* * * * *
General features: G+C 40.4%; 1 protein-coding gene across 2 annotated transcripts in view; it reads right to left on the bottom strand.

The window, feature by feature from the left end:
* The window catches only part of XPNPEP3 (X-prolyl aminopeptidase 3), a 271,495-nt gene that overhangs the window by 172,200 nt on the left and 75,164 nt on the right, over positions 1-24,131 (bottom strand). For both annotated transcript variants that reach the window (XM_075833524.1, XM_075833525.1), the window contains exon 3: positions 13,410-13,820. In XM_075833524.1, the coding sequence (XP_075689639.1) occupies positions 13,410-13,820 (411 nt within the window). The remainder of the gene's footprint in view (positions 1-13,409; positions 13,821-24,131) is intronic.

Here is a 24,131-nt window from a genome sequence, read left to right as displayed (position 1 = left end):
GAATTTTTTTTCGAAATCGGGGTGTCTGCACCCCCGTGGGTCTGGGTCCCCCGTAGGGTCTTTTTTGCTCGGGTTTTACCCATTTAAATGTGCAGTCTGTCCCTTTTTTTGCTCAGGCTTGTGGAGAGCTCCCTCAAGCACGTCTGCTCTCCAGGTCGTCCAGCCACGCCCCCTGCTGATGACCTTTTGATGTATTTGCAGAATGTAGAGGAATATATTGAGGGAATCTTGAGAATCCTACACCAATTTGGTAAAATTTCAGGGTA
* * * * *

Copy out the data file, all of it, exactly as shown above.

General features: G+C 40.4%; 1 protein-coding gene across 2 annotated transcripts in view; it reads right to left on the bottom strand.

The window, feature by feature from the left end:
* The window catches only part of XPNPEP3 (X-prolyl aminopeptidase 3), a 271,495-nt gene that overhangs the window by 172,200 nt on the left and 75,164 nt on the right, over positions 1-24,131 (bottom strand). For both annotated transcript variants that reach the window (XM_075833524.1, XM_075833525.1), the window contains exon 3: positions 13,410-13,820. In XM_075833524.1, the coding sequence (XP_075689639.1) occupies positions 13,410-13,820 (411 nt within the window). The remainder of the gene's footprint in view (positions 1-13,409; positions 13,821-24,131) is intronic.

Here is a 24,131-nt window from a genome sequence, read left to right as displayed (position 1 = left end):
GAATTTTTTTTCGAAATCGGGGTGTCTGCACCCCCGTGGGTCTGGGTCCCCCGTAGGGTCTTTTTTGCTCGGGTTTTACCCATTTAAATGTGCAGTCTGTCCCTTTTTTTGCTCAGGCTTGTGGAGAGCTCCCTCAAGCACGTCTGCTCTCCAGGTCGTCCAGCCACGCCCCCTGCTGATGACCTTTTGATGTATTTGCAGAATGTAGAGGAATATATTGAGGGAATCTTGAGAATCCTACACCAATTTGGTAAAATTTCAGGGTA